The Baltimore Catechism states,

Q. 392. Were all the laws of the Jewish religion abolished by the establishment of Christianity?

A. The moral laws of the Jewish religion were not abolished by the establishment of Christianity, for Christ came not to destroy these laws, but to make them more perfect. Its ceremonial laws were abolished when the Temple of Jerusalem ceased to be the House of God.

Comment: The laws must have been very sacred when Christ came for their sake. The Catechism is implying that it was moral for Jesus to send people out to stone gays to death in 29 AD though he supposedly changed that directive when he died the following year or whenever! 


In the Catechism of the Catholic Church, (Sections 577-582), we read that the Church teaches that Jesus alone obeyed the Law of Moses perfectly and that the Law is one inseparable whole so he who breaks one rule breaks them all.

The Catechism agrees that Jesus did not abolish the Law at all but he only interpreted it properly and attacked the laws that had been added to it by tradition.

The Church says that Jesus did not do away with the laws on diet but only expressed what they were about and that they were meant to be reminders of the need to keep the heart pure. In other words, pigs were made unclean food by God though they were not really unclean in themselves just to remind the people that they were sacred. If they eat pigs they lose these reminders and their hearts become unclean so eating pigs is unclean. The Church however ignores the food regulations. Jesus is thought to have declared all foods clean. But even if Jesus did declare that all foods were clean in themselves that does not imply that the food regulations can be abandoned if their purpose was the purpose he gave them. On the contrary it implies they should still be kept.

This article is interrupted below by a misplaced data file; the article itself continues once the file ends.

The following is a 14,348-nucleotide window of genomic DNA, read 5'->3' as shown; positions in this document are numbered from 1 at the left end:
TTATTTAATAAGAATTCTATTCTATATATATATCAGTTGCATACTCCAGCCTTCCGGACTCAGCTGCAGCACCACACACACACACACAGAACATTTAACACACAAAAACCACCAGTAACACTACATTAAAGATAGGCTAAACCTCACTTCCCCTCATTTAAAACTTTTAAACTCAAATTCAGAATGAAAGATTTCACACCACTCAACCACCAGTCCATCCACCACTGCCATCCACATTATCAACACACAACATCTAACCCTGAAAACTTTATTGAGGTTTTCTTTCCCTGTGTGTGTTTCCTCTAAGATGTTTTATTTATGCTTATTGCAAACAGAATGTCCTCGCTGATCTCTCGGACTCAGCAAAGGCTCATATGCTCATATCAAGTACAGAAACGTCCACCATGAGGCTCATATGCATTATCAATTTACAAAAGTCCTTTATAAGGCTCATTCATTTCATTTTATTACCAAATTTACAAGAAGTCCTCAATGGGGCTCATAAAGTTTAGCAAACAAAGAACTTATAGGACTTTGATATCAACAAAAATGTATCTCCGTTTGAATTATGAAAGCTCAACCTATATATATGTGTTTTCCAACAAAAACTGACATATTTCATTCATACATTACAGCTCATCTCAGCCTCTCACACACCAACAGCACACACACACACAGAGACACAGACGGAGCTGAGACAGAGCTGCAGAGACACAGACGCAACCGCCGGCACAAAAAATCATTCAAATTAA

The Church agrees that the Law was right to condemn the foods as unclean implying it agrees that gays and adulterers should be stoned to death.

Those of us who see how evil the law of God is in the Bible should be disturbed by the Church’s reverence for it and the possibility that the Church could restore its inhumanity. Read the apostle Paul in his Romans 3:31, King James Version (KJV), who denies that there should be any intention to void the law. "Do we then make void the law through faith? God forbid: yea, we establish the law." It indicates that our faith in Christ establishes the law, the law having been validated by it. The Bible says that Jesus’ mission was to establish or reaffirm the law. Whether you think that lines up to how Christianity treats the law that is not the point. The point is that the law is still all objectively true for the Christian faith and this "truth" is reflected in Christianity. It is intrinsic.

Those who want the law of Moses to be no longer in force need to remember that the New Testament makes it clear that it is relevant. The law is as relevant as ever. It can be cancelled and we can still learn from it when the principles behind it are still valid. That is no comfort for those who want to ignore its ban on gay sex.